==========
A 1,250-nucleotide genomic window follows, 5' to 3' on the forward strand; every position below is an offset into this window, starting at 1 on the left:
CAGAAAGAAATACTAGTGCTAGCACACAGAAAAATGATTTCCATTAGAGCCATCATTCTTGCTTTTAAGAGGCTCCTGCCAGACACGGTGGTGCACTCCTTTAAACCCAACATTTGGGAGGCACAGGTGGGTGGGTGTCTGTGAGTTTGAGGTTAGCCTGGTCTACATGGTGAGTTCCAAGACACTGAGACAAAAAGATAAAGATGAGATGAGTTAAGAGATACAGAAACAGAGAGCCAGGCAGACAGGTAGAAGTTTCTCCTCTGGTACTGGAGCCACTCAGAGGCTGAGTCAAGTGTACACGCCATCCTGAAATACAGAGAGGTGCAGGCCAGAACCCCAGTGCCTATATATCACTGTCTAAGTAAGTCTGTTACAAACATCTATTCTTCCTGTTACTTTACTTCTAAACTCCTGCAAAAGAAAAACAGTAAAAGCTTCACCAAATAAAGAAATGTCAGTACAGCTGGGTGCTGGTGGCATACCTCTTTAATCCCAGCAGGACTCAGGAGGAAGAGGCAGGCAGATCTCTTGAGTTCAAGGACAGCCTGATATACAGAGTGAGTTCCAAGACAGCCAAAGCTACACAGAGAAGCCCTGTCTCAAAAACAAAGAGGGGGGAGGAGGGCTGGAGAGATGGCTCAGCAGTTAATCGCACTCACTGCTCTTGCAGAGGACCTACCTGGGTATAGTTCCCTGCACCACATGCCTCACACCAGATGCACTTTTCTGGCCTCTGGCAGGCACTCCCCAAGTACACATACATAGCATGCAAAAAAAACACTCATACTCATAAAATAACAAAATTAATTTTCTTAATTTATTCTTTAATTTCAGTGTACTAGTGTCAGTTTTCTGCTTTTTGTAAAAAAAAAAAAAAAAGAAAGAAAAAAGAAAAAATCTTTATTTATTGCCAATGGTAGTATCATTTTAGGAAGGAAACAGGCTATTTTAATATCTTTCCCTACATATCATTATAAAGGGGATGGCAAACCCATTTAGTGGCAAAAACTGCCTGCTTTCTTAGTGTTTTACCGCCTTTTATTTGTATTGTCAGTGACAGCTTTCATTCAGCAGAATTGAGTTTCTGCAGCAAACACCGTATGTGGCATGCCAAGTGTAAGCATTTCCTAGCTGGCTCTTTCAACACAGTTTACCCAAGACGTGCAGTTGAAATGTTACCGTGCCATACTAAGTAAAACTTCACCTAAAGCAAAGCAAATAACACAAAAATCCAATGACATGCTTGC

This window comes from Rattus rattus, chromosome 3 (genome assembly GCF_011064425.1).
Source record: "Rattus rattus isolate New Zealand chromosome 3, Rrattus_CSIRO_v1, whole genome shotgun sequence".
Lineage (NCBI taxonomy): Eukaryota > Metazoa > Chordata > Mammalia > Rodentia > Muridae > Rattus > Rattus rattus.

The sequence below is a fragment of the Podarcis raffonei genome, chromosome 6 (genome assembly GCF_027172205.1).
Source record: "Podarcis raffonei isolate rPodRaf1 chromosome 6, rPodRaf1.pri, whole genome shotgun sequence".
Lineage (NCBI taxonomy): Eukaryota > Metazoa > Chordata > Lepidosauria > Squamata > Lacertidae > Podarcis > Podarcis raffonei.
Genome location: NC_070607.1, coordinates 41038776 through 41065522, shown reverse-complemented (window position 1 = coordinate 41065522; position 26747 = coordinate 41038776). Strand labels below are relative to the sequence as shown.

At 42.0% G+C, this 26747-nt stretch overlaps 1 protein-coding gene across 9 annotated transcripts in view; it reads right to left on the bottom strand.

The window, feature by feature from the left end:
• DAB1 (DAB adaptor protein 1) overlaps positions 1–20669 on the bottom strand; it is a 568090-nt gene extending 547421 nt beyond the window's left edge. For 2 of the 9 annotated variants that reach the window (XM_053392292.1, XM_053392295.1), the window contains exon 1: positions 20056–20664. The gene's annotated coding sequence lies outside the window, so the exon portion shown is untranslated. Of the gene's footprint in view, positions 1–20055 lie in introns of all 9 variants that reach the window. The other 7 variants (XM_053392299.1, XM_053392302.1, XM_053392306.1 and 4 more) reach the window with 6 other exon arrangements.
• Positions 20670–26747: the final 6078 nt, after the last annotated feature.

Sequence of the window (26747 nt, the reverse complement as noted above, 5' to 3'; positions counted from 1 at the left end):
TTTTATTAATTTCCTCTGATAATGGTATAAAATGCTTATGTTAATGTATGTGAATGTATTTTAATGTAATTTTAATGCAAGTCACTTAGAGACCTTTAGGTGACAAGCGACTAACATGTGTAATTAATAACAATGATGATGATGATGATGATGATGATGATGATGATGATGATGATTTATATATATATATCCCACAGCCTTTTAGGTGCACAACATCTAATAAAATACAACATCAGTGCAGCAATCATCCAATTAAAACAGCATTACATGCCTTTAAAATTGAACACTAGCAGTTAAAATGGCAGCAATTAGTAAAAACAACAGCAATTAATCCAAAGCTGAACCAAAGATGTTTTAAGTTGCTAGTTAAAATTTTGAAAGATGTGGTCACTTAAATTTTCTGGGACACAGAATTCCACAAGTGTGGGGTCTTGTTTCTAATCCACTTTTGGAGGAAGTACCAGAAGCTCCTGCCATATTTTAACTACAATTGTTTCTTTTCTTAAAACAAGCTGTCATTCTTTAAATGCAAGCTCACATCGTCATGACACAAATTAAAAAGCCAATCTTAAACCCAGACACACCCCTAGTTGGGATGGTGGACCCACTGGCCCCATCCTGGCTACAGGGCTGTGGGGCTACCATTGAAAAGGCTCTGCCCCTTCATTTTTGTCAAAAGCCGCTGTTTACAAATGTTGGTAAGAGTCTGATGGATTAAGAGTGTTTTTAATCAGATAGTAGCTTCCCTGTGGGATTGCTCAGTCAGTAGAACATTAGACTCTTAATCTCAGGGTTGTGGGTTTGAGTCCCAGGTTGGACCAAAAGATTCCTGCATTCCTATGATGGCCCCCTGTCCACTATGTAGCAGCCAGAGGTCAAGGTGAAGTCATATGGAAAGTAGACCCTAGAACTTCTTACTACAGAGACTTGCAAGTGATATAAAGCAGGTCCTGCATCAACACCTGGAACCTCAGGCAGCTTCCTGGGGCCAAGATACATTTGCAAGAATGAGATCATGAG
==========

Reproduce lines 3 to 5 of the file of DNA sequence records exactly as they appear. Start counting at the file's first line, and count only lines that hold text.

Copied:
This window comes from Rattus rattus, chromosome 3 (genome assembly GCF_011064425.1).
Source record: "Rattus rattus isolate New Zealand chromosome 3, Rrattus_CSIRO_v1, whole genome shotgun sequence".
Lineage (NCBI taxonomy): Eukaryota > Metazoa > Chordata > Mammalia > Rodentia > Muridae > Rattus > Rattus rattus.